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This is a guest post by my friend Ann, an account of her experience as a Games Maker at the London Olympics 2012
August 14th 2012, was the day my role as a Games Maker at the Paralympics became a reality. August 14th was the day I collected my uniform and accreditation. It was official ... I was official!
It has to be said, the uniform didn’t do me any favours. I only had to touch the material of the shirt and the jacket, and it was enough to bring on ‘the vapours’. Not a good start to an average 8 - 10 hour shift each day. Add to that the glorious late summer heat wave we had while the Paralympics were on, combined with travelling on hot, busy tube trains and the danger of a complete meltdown was a very real possibility!
I was a volunteer at The North Greenwich Arena, the venue for wheelchair basketball, on the Protocol Team. The NGA is normally known as the 02 Arena, but was re-named for the duration of the Olympics and Paralympics, due to sponsorship reasons I believe. The last time I was there was in 2000, then it was known as The Millennium Dome!
The Protocol Team were designated to look after the members of the Paralympic Family. This could be anybody from participating countries’ Paralympic committee members to Royalty, Chefs de Mission for Athletics and Sports bodies, Sports Ministers, Heads of State etc. Normally I think they would be referred to as VIP’s!
There were about 40-50 Games Makers in the team, divided between two shifts. All my shifts started in mid to late afternoon, finishing between 11pm and 12.30am. This suited me, especially as I got to see the Gold, Silver and Bronze medal matches, and the medal ceremonies. The Women’s final was won by Germany and the Men’s by Canada.
Historically, wheelchair basketball is one of the best supported events at the Paralympics. It is an extremely fast sport, resulting in wheelchairs often tipping over, but athlete’s just right themselves and speed off again. Great to watch, especially with the volume of noise created by the spectators. During every time out period and half time there were presenters court side urging the crowd on.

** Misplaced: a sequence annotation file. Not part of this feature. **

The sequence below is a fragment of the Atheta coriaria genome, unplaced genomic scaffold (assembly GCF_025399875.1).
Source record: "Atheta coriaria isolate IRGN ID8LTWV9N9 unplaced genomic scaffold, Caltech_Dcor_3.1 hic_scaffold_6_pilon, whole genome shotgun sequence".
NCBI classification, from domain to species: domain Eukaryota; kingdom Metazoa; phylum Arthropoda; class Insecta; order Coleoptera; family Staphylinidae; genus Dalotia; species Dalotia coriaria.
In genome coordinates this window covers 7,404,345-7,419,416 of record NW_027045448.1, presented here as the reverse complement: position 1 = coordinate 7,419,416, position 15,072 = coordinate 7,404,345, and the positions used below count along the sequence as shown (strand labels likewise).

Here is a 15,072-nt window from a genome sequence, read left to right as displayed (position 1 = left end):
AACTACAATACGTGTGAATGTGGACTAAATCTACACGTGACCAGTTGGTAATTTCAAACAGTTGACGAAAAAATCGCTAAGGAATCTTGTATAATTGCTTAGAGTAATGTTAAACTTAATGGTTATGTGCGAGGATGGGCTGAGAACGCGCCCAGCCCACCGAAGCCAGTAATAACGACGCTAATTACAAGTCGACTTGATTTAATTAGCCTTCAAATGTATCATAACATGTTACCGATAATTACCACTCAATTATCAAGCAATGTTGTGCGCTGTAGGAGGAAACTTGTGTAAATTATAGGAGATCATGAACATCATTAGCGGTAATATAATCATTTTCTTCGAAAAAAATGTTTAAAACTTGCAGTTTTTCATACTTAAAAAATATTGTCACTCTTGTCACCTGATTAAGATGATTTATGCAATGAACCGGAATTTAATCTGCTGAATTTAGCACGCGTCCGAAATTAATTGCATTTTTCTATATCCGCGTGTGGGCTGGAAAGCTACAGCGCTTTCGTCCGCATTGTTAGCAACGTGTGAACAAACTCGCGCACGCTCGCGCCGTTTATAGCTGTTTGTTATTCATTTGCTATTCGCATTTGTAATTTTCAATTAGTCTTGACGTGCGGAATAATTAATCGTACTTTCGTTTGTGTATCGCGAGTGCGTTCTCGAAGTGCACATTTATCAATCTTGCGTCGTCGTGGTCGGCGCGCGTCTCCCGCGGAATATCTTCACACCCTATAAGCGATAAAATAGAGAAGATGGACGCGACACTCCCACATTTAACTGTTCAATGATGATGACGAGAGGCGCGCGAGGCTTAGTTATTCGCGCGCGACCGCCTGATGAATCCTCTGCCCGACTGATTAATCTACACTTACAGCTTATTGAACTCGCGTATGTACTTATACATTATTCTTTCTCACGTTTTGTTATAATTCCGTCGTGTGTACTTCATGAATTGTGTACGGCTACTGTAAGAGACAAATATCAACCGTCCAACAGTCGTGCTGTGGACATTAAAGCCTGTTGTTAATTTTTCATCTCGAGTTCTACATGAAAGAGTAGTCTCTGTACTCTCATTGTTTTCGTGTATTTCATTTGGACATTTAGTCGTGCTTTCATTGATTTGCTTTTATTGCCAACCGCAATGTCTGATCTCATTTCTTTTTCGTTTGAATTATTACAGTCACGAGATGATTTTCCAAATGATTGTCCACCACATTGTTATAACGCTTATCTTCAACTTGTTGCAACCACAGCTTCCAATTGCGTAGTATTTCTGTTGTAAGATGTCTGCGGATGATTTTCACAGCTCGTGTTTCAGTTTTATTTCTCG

I will never be able to listen to ‘We Will Rock You’ by Queen again, without instantly being transported back inside the North Greenwich Arena ... the atmosphere was electric.
As to all those well known VIP’s? Sadly they were a bit thin on the ground. The only people I encountered whom I recognised were Ian Duncan Smith and the Earl and Countess of Wessex. Apparently Matthew Pinsent and Boris Johnson made an appearance when I was off shift!
The working day consisted of long shifts, and if you weren’t lucky enough to have a chair handy, standing on your feet for all that time is very tiring. However the whole experience was one of sheer joy. The volunteers were happy to be there, giving freely of their time, and although you didn’t always get to see any sporting action, just that fact alone and being part of the Paralympics made it ok! One of the comments made afterwards by our team leader, was about how remarkable it was that although none of us knew each other beforehand, we all helped one another as and when it was required.
Finally I was lucky enough to be standing on The Mall which was reserved for Games Makers only, for the Athletes Parade through London on September 10th. This was a real treat, and we were able to see close up those athletes and their medals, who had made this such a memorable summer in London. I won’t forget it in a hurry.
I may volunteer for the Commonwealth Games in Glasgow in 2014 ... watch this space!